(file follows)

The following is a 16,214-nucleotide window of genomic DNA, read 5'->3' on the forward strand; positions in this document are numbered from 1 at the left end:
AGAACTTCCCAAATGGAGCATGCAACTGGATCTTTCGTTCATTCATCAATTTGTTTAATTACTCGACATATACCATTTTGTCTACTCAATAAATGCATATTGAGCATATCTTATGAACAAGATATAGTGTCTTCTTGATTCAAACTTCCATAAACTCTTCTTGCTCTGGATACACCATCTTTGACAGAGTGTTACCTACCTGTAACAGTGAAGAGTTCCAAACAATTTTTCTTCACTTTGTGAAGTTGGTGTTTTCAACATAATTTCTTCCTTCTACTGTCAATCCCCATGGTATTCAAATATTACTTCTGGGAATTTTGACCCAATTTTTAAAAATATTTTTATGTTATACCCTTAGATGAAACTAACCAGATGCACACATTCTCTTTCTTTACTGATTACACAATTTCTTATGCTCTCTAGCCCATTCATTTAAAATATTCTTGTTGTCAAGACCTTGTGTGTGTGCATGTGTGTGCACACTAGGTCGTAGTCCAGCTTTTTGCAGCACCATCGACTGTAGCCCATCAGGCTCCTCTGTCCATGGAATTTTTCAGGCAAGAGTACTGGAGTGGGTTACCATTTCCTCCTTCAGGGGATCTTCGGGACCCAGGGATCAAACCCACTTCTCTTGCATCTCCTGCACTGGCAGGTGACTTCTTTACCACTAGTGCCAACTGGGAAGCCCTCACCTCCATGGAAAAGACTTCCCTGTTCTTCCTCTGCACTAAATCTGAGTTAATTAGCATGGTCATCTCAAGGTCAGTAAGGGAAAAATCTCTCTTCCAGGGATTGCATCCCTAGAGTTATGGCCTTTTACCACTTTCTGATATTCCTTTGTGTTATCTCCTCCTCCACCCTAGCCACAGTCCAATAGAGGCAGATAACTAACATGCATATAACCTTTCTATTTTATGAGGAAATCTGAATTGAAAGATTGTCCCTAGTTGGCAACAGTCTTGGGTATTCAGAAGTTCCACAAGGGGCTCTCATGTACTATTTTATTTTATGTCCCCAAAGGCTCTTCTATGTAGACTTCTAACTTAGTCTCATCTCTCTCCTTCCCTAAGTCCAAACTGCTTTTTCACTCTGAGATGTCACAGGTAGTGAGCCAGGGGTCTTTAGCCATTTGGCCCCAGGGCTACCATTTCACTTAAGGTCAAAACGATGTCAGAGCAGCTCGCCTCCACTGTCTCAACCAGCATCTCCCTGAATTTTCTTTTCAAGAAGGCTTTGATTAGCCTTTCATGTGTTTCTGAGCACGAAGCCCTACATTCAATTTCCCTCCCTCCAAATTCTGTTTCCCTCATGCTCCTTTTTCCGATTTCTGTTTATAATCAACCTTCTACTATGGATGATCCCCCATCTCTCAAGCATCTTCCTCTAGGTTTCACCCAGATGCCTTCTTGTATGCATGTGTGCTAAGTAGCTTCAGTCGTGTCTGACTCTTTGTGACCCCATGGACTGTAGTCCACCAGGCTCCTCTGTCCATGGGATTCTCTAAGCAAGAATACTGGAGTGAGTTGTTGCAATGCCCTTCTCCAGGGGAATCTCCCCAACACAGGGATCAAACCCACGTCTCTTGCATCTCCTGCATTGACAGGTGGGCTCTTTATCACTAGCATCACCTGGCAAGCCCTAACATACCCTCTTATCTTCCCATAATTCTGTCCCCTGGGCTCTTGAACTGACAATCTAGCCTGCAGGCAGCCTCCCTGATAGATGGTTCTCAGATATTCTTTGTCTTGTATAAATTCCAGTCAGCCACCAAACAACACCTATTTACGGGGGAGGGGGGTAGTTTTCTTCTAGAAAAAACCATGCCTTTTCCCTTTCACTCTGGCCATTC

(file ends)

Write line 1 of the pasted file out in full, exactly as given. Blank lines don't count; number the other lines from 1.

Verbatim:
The following is a 16,214-nucleotide window of genomic DNA, read 5'->3' on the forward strand; positions in this document are numbered from 1 at the left end: